20. 5 out of 5

    colleen the convivial curmudgeon

    3.5 A wry and amusing journey through many of the tropes of the fantasy world(s). I quite liked the commentary about Management and what Management will put the Tourists through and how Management has seemingly little concept of how things like seasons and geography and astronomy actually work. (Management in this instance, of course, being the authors.) I don't think this book is necessarily meant to be read straight through, or needs to be, but that's how I did it. It got a bit repetitive at tim 3.5 A wry and amusing journey through many of the tropes of the fantasy world(s). I quite liked the commentary about Management and what Management will put the Tourists through and how Management has seemingly little concept of how things like seasons and geography and astronomy actually work. (Management in this instance, of course, being the authors.) I don't think this book is necessarily meant to be read straight through, or needs to be, but that's how I did it. It got a bit repetitive at times, with many of the entries referencing and pointing back to other entries. It might be fun, were I to read this again, to hop around a little and actually jump to the other entries it references. (Of course, that would be easier if the e-book version I had actually hyperlinked the "see also" bits, but they didn't. *sad face*) Anyway - It's especially amusing now that I'm reading a more traditional fantasy book and I'm finding all these bits that are lovingly mocked in the Guide. It's a little distracting for the book, but also amusing for me, personally. ^_^

  21. 4 out of 5

    Erin the Avid Reader ⚜BFF's with the Cheshire Cat⚜

    Immensely observational, acerbically witty, and endlessly entertaining. This wonderful triad of fantastically indispensable tropes make for a five-star book, in my opinion. Any work produced by Jones is guaranteed to be subversive, whether she’s slyly inserting mind-boggling, serpentine plots within what masquerades as fairly innocuous stories, to, as Virginia Woolf so eloquently put it “digging caves behind my characters”. Jones makes you think. No take woven by her clever fingers is as simply a Immensely observational, acerbically witty, and endlessly entertaining. This wonderful triad of fantastically indispensable tropes make for a five-star book, in my opinion. Any work produced by Jones is guaranteed to be subversive, whether she’s slyly inserting mind-boggling, serpentine plots within what masquerades as fairly innocuous stories, to, as Virginia Woolf so eloquently put it “digging caves behind my characters”. Jones makes you think. No take woven by her clever fingers is as simply as one thinks. So, it seems that she’s the perfect one to write a self-proclaimed “guidebook” to explore the cliches that inundate popular Fantasy literature. Jones, other than her novel Howl’s Moving Castle, is one of these brilliant writers who never really rose from the ashes of obscurity other than being dealt with by scholarly academics who seem to fervently revere her work. I think she’s wonderful in the regard that she’s like a well-kept secret, like a scrumptious ice cream shop hidden in a back-alley while Baskin Robbins thrives just a block away. I highly recommend this book for people who aspire to write Fantasy (and science fiction, depending on what you gravitate towards). What’s rather interesting is I found some of these tropes to be used extensively in famous books such as Harry Potter and Eragon. The funnier thing is, these books were published after this one. Some entries included in this “encyclopedia” are even clever enough to like fun at some concepts we carry in the real word, but she hides the satire slyly in her fantasy definitions. Read her entries for RELIGION and VIRGINS to see it, yourself. They’re far too long for me to quote in this review. I think what I appreciate most about this book is he sheer number of ways one can enjoy it. You can just simply pop it open to give yourself some laughs, or use it as a true “guide” to assist in budding fantasy writers. I, myself do not write fantasy, nor do I wish to, but I can still get vast enjoyment out of this parodical dictionary. I say, this book is a GREAT way to end a stressful year. Thanks again, Diana Wynne Jones, for being one of the most creative, passionate, entertaining writers to exist.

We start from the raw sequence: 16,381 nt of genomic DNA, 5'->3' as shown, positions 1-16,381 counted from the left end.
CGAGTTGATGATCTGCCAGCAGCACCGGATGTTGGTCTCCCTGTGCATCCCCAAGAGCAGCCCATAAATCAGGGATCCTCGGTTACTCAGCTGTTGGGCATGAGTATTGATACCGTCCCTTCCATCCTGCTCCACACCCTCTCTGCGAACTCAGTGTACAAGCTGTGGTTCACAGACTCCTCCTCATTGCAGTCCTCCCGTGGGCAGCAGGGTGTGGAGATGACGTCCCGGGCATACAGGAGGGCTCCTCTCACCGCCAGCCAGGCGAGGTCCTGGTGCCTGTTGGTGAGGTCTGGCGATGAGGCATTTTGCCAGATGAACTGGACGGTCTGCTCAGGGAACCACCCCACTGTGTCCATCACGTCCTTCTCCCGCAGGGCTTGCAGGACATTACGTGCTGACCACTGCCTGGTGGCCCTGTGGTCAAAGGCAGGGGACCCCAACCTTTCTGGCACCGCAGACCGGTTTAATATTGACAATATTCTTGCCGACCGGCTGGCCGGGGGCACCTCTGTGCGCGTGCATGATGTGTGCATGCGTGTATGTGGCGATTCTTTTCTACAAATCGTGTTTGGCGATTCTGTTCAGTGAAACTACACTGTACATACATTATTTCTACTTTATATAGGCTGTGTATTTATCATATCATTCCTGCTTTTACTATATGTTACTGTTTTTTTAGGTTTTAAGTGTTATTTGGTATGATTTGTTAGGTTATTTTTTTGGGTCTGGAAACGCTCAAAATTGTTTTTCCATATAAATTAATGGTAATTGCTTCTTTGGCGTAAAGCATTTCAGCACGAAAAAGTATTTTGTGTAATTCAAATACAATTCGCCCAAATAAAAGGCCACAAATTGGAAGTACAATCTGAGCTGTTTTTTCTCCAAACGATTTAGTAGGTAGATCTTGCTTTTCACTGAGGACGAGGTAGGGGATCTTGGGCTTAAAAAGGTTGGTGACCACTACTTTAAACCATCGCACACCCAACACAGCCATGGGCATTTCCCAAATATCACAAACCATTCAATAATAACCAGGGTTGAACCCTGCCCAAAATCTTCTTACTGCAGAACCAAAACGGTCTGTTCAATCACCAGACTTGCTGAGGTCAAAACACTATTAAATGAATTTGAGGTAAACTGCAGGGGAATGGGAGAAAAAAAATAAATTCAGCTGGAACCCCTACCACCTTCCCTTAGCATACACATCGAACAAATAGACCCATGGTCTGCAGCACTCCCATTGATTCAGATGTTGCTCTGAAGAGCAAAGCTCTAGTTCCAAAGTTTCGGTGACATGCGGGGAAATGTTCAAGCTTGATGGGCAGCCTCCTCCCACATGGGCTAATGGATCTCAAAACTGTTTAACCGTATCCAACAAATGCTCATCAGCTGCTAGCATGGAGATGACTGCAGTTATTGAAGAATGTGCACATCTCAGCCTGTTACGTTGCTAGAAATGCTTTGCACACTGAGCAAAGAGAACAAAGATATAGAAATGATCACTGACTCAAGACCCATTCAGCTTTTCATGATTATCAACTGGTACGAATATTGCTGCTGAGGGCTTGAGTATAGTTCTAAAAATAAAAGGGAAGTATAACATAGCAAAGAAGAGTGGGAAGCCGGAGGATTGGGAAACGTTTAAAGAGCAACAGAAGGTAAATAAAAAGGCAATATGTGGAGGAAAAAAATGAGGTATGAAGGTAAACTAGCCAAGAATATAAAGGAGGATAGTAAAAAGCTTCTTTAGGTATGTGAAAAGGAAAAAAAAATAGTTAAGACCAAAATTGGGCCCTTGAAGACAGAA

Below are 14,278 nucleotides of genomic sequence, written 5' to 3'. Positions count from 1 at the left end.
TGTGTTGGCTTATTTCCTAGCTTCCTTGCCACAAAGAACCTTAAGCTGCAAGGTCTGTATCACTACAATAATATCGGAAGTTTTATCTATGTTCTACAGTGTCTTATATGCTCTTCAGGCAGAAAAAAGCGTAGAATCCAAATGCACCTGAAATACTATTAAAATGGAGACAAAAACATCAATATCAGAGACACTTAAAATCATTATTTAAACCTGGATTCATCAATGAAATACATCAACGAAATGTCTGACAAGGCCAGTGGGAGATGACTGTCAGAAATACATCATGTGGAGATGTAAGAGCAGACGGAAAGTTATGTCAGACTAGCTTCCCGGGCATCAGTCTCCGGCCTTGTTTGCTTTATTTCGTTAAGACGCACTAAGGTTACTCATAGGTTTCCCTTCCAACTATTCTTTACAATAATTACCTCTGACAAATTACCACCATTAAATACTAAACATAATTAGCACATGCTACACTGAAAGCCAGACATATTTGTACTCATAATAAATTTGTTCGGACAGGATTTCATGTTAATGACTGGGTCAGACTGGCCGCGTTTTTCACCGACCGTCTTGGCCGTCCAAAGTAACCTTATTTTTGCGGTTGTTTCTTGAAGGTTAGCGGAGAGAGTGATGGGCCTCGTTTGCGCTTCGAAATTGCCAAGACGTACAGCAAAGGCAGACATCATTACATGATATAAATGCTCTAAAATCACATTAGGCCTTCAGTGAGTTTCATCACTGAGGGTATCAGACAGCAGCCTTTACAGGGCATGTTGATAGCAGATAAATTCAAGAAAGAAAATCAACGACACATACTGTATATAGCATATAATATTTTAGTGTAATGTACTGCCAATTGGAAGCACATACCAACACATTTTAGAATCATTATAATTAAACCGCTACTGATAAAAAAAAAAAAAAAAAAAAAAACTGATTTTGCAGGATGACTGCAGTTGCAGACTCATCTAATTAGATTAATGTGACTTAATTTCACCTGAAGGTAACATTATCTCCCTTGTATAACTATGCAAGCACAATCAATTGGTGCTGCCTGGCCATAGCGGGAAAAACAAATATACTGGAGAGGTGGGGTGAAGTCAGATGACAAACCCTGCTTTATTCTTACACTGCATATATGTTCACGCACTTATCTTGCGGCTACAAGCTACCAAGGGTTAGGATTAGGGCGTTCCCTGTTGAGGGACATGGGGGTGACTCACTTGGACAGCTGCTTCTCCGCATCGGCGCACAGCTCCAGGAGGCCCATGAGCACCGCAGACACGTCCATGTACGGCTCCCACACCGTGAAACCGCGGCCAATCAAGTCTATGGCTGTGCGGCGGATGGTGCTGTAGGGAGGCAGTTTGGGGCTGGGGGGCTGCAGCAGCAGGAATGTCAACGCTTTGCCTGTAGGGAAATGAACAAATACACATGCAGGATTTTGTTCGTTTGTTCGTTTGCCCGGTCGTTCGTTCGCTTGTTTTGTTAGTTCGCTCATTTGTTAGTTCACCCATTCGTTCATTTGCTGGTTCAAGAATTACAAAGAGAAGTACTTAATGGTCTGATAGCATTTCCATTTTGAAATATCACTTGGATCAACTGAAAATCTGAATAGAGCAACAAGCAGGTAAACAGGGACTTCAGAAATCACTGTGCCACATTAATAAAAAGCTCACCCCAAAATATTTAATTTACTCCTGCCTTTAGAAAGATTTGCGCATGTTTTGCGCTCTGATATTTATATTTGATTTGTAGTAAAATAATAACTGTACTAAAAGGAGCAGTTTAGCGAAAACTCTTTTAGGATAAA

22. 4 out of 5

    Smilingplatypus